Ski Season Tardy … and Tenuous
CHARLEMONT, Mass. (WGGB) — Snow, in this region, is almost as certain as death and taxes. But while it’s not nice to fool Mother Nature, apparently the inverse rule doesn’t apply. Last December the snow didn’t really start until the day after Christmas, then it never stopped. Here it is December 27, 2011 and western Massachusetts ski areas are still waiting for any significant snowfall. The warmth hasn’t helped.
“We have had two good windows of snowmaking opportunity within the last two-and-a-half weeks,” Berkshire East’s Christopher Loftus told ABC40 Tuesday. That’s not much for this time of year, and there have been plenty of thaw temperatures in-between, interspersed by precipitation only in the form of rain.
But with the crucial December school vacation week upon them, Berkshire East and counterpart Blandford Ski Area opened Monday.
“Vacation week is very important for all the ski areas, certainly for us,” said Loftus, just a few ski strides away from the bottom of Berkshire East’s Diamond Express lift, where traffic ebbed and flowed between sparse and brisk, carrying skiers to just eight open trails of the resort’s 45. At Blandford, where just four of 22 trails are suitable for action, Eric Van Oostveen acknowledged that conditions during the week between Christmas and the new year can heavily influence downhillers’ plans for the entire season. If that holds true, no one will sweat the warm weather more than ski areas, especially given a virtually snowless forecast beyond the first of January. Making matters worse, some local school systems have opted to curtail February school vacation to make up for days lost to Hurricane Irene in August and/or the nor’easter of October 29.
On day two of the season, even some of the reviews are lukewarm.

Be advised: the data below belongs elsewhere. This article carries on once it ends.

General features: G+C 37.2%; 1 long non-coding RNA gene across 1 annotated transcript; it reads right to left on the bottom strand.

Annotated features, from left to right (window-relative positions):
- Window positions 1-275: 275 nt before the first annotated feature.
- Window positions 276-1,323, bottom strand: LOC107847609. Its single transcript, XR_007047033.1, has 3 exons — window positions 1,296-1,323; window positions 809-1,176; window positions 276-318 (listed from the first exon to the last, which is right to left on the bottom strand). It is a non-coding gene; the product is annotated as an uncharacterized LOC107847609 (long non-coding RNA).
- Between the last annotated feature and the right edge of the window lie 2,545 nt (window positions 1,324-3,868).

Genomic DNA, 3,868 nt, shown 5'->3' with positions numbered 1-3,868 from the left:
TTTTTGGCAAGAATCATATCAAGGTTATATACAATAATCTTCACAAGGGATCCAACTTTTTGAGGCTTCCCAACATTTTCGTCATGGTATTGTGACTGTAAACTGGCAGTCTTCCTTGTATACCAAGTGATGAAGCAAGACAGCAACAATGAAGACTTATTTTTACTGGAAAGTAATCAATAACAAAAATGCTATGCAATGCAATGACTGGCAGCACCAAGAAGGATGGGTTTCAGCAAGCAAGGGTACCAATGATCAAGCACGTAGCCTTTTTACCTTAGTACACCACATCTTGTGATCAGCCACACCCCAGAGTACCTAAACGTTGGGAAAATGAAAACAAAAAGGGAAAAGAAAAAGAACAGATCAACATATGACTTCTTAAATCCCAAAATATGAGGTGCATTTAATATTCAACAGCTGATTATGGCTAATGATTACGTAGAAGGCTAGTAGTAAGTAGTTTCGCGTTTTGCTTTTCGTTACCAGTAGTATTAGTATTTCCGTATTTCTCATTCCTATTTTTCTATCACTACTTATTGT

“It’s really icy because there’s a lot of people, but it’s pretty good,” Kelsey Scranton of Colrain told ABC40 while finishing a run.
Gery Benedetti’s assessment was, perhaps, a mixed compliment. “[The conditions] are better than they were yesterday.” Having been raised just a few trails’ length from the mountain in Charlemont, Benedetti, visiting with his wife and toddler daughter, is an apt judge. Not that he’s complaining. Just as golfers and fishermen joke that a bad day out is better than a good day at work, local skiers’ pent-up hunger to get on the slopes is finally being fed.
“Some times it’s a slow start, but we’ve started, so we’re pretty psyched,” Benedetti said.
The question is, when a man-made snowflake falls on the mountain, does it make a sound in the Pioneer Valley?
“A lot of folks in the Valley don’t realize that there’s winter because they don’t have it in their back yards, but we do have winter up here,” said Loftus.
Van Oostveen and his colleagues at Blandford say they’re going to take a hit because of the weather, but also remind that ski areas throughout the northeast are, more or less, in the same boat. Until conditions improve, he’s making what little sugar-like snow Blandford has a little sweeter, cutting the normal lift ticket price of $47 to just $15.